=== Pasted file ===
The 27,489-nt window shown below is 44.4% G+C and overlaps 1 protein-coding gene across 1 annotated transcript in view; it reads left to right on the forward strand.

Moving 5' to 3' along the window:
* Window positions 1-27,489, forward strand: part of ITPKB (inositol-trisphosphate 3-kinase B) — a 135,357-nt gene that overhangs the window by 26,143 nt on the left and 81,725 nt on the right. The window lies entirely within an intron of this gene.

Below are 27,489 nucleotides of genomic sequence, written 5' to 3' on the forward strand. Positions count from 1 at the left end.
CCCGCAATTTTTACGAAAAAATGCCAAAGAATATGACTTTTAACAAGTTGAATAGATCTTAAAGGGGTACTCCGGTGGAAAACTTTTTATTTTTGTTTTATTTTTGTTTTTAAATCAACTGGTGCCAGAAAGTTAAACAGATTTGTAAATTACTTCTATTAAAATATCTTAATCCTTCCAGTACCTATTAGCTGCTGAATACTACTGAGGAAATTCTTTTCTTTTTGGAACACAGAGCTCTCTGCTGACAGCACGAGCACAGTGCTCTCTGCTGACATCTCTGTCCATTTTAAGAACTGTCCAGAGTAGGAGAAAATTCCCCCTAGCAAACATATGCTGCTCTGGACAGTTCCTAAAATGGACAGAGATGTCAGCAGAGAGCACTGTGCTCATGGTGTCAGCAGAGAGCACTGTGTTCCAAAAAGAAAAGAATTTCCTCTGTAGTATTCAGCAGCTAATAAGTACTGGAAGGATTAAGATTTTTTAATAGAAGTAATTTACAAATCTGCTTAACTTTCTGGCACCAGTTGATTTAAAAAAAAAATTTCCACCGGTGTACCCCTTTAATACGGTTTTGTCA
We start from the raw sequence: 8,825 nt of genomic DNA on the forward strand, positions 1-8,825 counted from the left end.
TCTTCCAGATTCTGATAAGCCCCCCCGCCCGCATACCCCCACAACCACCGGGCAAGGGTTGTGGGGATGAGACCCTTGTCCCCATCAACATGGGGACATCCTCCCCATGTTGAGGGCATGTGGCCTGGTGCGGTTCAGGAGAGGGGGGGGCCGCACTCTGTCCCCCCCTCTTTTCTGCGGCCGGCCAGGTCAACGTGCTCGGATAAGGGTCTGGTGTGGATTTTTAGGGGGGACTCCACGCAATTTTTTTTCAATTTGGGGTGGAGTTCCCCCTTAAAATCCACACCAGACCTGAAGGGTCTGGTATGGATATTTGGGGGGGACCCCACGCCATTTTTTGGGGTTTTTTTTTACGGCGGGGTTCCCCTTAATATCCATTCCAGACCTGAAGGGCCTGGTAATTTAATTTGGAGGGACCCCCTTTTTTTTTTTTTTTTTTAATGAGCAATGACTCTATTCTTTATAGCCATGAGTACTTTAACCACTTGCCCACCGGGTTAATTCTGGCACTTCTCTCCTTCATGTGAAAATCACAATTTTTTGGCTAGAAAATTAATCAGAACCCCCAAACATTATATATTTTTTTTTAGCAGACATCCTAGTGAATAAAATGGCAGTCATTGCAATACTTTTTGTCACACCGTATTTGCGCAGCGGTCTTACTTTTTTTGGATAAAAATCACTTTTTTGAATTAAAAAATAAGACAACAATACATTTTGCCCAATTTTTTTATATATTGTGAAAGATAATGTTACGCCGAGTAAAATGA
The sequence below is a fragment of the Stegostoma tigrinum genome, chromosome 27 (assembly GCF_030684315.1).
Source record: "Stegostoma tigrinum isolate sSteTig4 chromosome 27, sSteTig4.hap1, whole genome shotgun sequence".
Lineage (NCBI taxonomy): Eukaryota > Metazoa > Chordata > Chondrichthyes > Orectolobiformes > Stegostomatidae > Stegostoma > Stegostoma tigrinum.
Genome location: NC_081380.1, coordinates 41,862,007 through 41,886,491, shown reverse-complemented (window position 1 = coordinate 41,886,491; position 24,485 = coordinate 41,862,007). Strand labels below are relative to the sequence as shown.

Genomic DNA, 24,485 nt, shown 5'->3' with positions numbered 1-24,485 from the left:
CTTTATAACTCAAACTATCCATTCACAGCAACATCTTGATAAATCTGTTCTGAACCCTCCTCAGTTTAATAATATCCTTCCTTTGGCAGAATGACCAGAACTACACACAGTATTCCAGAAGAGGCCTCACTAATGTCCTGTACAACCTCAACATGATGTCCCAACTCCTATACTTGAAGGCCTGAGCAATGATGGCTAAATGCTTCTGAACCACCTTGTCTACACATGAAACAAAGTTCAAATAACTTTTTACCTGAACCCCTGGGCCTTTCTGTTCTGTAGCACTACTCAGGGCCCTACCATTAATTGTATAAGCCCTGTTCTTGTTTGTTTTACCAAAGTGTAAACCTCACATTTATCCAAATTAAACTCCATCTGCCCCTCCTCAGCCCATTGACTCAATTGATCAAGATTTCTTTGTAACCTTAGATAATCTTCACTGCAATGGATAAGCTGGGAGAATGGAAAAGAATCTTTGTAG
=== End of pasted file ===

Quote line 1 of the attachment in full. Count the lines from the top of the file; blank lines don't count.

The 27,489-nt window shown below is 44.4% G+C and overlaps 1 protein-coding gene across 1 annotated transcript in view; it reads left to right on the forward strand.